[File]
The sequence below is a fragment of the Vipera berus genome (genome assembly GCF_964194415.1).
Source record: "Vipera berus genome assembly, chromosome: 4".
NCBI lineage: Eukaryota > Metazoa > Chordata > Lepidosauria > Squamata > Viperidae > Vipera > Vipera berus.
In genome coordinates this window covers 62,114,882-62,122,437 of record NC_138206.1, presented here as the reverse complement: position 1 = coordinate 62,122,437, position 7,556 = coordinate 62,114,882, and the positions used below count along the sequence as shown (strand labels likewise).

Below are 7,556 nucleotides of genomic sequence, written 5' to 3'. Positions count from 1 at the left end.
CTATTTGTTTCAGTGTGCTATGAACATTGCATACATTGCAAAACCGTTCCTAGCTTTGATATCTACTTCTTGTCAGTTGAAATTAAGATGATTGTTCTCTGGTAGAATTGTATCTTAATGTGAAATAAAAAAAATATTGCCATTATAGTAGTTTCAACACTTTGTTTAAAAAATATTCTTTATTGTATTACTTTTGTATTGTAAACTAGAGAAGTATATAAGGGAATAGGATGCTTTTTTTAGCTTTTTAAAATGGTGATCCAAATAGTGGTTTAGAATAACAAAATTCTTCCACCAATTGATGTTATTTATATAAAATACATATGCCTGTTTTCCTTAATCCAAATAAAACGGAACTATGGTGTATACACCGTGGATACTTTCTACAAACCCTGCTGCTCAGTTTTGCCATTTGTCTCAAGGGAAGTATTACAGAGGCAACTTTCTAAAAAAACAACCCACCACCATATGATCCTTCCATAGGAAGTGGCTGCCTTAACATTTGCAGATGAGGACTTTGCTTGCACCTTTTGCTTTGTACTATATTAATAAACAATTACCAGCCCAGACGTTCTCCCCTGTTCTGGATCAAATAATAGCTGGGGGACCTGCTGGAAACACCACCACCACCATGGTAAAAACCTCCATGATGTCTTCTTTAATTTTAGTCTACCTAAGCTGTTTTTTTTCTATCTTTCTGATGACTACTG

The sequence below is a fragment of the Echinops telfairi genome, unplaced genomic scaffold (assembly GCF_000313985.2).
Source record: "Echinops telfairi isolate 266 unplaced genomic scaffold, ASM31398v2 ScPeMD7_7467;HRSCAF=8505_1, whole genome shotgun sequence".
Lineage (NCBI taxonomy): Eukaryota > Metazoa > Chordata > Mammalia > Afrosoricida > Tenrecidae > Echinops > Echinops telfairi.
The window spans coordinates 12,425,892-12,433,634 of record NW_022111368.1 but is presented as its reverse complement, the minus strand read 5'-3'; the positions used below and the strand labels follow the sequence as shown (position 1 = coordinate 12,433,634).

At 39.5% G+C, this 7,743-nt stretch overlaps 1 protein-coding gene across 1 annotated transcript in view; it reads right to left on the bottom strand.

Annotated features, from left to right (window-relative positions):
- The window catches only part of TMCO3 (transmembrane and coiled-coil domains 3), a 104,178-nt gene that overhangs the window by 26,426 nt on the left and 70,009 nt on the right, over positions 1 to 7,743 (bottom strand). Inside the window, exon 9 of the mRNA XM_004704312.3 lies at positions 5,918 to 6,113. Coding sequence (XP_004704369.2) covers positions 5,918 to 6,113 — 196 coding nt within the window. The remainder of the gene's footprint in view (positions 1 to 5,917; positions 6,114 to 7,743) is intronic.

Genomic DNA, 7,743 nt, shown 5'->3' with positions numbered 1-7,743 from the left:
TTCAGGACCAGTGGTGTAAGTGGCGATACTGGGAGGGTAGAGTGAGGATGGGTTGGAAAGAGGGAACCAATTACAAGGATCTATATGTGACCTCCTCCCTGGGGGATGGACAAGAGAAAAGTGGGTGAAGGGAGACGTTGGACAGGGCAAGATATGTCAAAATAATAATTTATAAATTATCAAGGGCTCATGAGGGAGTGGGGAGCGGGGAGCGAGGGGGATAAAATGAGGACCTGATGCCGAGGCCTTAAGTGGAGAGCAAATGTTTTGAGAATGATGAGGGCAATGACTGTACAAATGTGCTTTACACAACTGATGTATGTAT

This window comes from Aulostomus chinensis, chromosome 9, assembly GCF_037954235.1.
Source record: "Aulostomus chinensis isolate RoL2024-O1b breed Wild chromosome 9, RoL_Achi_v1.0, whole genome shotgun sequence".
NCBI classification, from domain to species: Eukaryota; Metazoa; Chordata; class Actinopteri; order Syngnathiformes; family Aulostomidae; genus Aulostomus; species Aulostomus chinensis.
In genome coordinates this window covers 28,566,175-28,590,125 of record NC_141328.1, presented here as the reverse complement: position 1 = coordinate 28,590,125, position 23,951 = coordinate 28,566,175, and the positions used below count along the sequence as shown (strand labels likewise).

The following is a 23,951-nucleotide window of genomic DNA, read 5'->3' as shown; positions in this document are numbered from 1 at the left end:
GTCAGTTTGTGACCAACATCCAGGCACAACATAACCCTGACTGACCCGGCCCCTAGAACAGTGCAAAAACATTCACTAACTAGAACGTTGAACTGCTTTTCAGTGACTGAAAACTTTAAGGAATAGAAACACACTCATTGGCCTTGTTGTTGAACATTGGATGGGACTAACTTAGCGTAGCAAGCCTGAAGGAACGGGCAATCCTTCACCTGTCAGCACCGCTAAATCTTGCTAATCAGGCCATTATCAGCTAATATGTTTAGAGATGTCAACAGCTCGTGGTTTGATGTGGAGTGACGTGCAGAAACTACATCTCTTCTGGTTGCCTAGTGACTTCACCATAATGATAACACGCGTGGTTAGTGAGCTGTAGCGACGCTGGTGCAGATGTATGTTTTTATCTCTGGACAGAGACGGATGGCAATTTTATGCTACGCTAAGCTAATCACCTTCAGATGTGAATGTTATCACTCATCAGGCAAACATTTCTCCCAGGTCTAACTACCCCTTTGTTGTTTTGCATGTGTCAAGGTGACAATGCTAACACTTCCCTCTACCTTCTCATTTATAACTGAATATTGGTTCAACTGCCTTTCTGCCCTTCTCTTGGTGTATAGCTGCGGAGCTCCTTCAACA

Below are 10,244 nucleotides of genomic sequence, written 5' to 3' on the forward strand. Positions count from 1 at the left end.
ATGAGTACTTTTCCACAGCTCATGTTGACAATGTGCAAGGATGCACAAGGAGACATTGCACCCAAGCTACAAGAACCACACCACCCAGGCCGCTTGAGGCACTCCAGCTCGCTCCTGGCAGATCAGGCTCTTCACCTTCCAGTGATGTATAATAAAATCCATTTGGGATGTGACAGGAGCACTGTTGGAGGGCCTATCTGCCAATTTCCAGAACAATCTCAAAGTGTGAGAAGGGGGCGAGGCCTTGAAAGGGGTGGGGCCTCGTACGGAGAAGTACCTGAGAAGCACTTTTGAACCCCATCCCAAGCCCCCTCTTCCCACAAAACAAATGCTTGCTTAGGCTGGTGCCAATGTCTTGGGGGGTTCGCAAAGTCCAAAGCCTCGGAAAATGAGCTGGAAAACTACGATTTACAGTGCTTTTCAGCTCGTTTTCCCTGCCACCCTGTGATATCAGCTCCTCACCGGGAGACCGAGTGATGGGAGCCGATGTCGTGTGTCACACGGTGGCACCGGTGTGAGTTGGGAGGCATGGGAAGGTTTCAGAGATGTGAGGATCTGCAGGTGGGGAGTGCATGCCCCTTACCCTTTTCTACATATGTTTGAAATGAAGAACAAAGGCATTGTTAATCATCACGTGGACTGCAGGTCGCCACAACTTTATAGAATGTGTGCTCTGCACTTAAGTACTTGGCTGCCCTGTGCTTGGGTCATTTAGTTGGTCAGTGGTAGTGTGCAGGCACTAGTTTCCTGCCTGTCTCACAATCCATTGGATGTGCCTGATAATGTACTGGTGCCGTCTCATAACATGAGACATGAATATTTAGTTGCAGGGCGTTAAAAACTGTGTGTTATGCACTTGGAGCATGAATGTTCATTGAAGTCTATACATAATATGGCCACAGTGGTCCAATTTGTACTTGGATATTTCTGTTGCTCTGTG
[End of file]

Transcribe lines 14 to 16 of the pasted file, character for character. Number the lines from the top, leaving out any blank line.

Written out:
Genomic DNA, 7,743 nt, shown 5'->3' with positions numbered 1-7,743 from the left:
TTCAGGACCAGTGGTGTAAGTGGCGATACTGGGAGGGTAGAGTGAGGATGGGTTGGAAAGAGGGAACCAATTACAAGGATCTATATGTGACCTCCTCCCTGGGGGATGGACAAGAGAAAAGTGGGTGAAGGGAGACGTTGGACAGGGCAAGATATGTCAAAATAATAATTTATAAATTATCAAGGGCTCATGAGGGAGTGGGGAGCGGGGAGCGAGGGGGATAAAATGAGGACCTGATGCCGAGGCCTTAAGTGGAGAGCAAATGTTTTGAGAATGATGAGGGCAATGACTGTACAAATGTGCTTTACACAACTGATGTATGTAT

This window comes from Aulostomus chinensis, chromosome 9, assembly GCF_037954235.1.